Asia, Photography, Travel

Travel Photography – Hida Folk Village – Takayama, Japan

This picture was also off of the old film set that had gotten the eerie effect from the Hiroshima A-Bomb Dome. This is a shrine at the Hida Folk Village in Takayama, Japan. I was so taken aback by the beautiful light that had presented itself, I had to capture this tranquil moment. While the town can be quite out of the way, it is definitely worth your visit.

Takayama

Hida Folk Village (飛騨民俗村 Hida Minzoku Mura?) is an open air museum of close to 30 old farmhouses illustrating the traditional architectural styles of the mountainous regions of Japan. The Hida Folk Village (飛騨の里 Hida no Sato?) is located in the town of Takayama, Gifu Prefecture, Japan, about 2.5 km southwest of the train station. Of particular interest are the thatched and shingled roofs, such as the gasshō-zukuri-styled buildings. Many of the buildings were brought to this location from their original sites in order to preserve them. The village is quite picturesque, as it is built on a hillside overlooking the Takayama Valley and surrounds a large pond.

The structures in the village range from 100 to 500 years in age. Many are open to perusal and are filled with artifacts from their respective time periods, including spindles, silk worm raising artifacts, cooking utensils, and clothing. There is also a workshop in the village illustrating how many of Japan’s famous handicrafts are made, including wood carving, tie-dying, weaving, and lacquer work. Sometimes the village is referred to as “The village hidden in the leaf”. – Wikipedia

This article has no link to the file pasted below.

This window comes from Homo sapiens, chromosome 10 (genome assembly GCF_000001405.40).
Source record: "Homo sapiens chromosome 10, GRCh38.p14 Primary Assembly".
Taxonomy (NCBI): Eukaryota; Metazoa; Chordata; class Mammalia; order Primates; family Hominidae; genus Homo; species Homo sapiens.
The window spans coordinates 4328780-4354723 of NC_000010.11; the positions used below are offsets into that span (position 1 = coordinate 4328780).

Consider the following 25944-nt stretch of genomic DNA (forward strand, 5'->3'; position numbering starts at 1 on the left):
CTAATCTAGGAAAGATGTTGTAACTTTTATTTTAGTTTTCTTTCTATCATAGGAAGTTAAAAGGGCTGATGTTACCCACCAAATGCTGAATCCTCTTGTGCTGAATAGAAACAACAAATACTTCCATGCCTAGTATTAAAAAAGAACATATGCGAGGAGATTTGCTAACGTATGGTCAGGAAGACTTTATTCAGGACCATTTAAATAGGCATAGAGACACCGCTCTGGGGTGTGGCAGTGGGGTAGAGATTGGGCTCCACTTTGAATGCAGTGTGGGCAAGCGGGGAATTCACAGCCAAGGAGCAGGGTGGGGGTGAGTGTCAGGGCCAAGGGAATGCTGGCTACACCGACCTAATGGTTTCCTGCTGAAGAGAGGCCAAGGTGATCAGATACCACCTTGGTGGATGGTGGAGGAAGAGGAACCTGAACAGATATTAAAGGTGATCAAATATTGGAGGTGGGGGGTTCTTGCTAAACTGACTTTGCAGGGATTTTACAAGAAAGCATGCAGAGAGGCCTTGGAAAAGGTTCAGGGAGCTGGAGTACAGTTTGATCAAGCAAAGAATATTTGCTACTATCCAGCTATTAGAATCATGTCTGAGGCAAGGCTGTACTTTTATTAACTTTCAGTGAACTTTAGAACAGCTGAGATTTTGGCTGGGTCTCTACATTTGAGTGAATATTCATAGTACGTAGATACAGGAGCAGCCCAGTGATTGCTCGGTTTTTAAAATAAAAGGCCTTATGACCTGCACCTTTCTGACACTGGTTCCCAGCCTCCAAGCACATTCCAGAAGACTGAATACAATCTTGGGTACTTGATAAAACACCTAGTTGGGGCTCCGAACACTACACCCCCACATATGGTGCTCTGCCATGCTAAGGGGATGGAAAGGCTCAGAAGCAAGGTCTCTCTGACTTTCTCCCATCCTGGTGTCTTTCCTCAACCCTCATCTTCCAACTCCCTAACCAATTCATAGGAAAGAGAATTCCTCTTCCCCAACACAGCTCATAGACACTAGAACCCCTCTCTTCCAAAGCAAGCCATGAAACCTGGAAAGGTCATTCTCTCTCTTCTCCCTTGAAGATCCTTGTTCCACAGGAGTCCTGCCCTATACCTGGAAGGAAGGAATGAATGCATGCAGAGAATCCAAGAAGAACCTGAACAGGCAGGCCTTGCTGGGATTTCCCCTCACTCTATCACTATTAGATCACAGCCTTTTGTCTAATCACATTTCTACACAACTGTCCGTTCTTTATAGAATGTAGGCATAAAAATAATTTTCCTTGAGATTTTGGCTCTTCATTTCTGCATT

Address: 1–590 Kami-Okamoto-cho, Gifu Takayama, 506-0055 |
Hours: 8:30 to 17:00
Admission: 700 yen

28 thoughts on “Travel Photography – Hida Folk Village – Takayama, Japan”

  1. Nice shot! It reminds me of something from a video game I used to play as a kid – Genma Onimusha – which was set in samurai times.

    I hope you are enjoying Japan. I miss it so much!

    1. @Andi: The inside was detailed like you would not believe. I felt uncomfortable and disrespectful bringing my camera inside so you’ll just have to believe me. ♥

    1. @Michael: We’re not HDR peeps – I’m still out on whether or not I want to really get into it. I’m iffy on the surrealistic look to it. This picture was taken on really old film so it was a gamble when I took it in to be developed and was pleasantly surprised with the outcome.

  2. @Patrick: If I could have recorded that moment to go along with that picture I would have. I wish I could have also recorded the storm that was coming in and the smell of rain in the air.

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